Elizabeth (Jennings) Graham was born in 1827 as a free person. Her father had invented the dry cleaning process and was the first African American to be awarded a patent. He used the earnings from the patent to buy his family out of slavery.
Elizabeth grew up in a family who were advocates for uplifting African American lives. Elizabeth taught in the African Free School and served as an organist in her church.
On one Sunday when she rushed to get to church, she entered a streetcar. The conductor ordered her removed from the streetcar. She refused. Police were called to have her removed.
The incident created a stir in the African American community and drew national attention as well. Elizabeth’s father filed a lawsuit where she was. She was represented in court by future U.S. President Chester Arthur.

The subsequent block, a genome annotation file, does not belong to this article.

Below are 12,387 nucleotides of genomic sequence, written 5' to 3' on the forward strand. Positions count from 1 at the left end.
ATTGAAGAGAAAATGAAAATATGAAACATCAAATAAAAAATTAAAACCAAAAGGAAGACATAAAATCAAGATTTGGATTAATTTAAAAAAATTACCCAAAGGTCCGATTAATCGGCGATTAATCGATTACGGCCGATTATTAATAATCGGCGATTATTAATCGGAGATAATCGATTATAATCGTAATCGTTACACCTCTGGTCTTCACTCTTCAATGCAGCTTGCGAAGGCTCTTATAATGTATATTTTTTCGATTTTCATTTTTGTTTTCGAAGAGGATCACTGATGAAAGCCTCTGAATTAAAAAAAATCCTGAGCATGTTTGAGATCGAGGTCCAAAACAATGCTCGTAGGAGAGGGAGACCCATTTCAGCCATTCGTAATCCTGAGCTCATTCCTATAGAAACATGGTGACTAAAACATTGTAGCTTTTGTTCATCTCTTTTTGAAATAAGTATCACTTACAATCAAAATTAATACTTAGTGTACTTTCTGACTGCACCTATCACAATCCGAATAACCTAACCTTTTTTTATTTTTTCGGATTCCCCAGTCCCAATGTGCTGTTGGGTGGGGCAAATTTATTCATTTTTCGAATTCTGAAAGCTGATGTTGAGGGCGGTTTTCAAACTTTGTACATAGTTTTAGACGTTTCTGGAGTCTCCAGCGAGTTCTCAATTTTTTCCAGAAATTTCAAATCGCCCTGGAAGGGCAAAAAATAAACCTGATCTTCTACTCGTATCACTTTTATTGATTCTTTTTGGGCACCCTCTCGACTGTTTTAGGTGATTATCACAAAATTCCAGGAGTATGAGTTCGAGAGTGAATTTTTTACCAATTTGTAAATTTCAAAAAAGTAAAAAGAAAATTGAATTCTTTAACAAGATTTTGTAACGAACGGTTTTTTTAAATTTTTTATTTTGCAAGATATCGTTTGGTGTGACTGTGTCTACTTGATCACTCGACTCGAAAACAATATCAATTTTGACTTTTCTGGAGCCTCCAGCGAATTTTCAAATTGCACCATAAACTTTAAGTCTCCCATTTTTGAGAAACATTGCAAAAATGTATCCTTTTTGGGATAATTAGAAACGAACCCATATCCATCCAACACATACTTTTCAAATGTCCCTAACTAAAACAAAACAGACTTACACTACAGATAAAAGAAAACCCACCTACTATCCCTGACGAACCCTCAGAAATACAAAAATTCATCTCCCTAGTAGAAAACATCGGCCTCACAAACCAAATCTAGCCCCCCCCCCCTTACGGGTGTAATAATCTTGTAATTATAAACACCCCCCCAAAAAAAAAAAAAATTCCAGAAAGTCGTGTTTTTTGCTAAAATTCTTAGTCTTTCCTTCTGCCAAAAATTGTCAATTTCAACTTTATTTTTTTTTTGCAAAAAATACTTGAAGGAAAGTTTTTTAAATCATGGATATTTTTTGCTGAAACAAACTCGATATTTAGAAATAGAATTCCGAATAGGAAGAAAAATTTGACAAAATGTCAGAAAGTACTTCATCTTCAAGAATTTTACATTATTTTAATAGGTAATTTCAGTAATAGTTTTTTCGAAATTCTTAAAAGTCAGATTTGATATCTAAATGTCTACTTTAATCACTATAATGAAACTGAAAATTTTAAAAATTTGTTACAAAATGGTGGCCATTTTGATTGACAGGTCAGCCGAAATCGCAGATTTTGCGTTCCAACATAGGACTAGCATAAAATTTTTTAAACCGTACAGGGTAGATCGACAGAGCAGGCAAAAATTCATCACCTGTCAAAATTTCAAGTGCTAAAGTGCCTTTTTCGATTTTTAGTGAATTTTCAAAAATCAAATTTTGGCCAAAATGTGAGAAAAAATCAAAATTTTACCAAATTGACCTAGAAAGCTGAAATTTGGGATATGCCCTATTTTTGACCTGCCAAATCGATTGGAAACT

She won the case, and the streetcar line became available for African American riders. Unfortunately, the other streetcar lines continued to exclude African Americans from riding. It took 10 years and additional lawsuits to open the streetcar lines to African Americans.
When the Civil War began, Whites in Manhattan rioted in opposition to being drafted into a war they considered to be about African American freedom. The riots led to worsening relations between White and Black residents. Elizabeth and her husband moved to New Jersey where he died. She returned to NYC to found the first kindergarten for African Americans.
Elizabeth’s courage to challenge the segregation of NYC’s streetcar system preceded Rosa Park’s more famous civil action by 100 years. Like many hidden heroes, Elizabeth’s efforts have long been forgotten by most of us.
* * *
“The legal battle against segregation is won, but the community battle goes on.”
– Dorothy Day (social activist)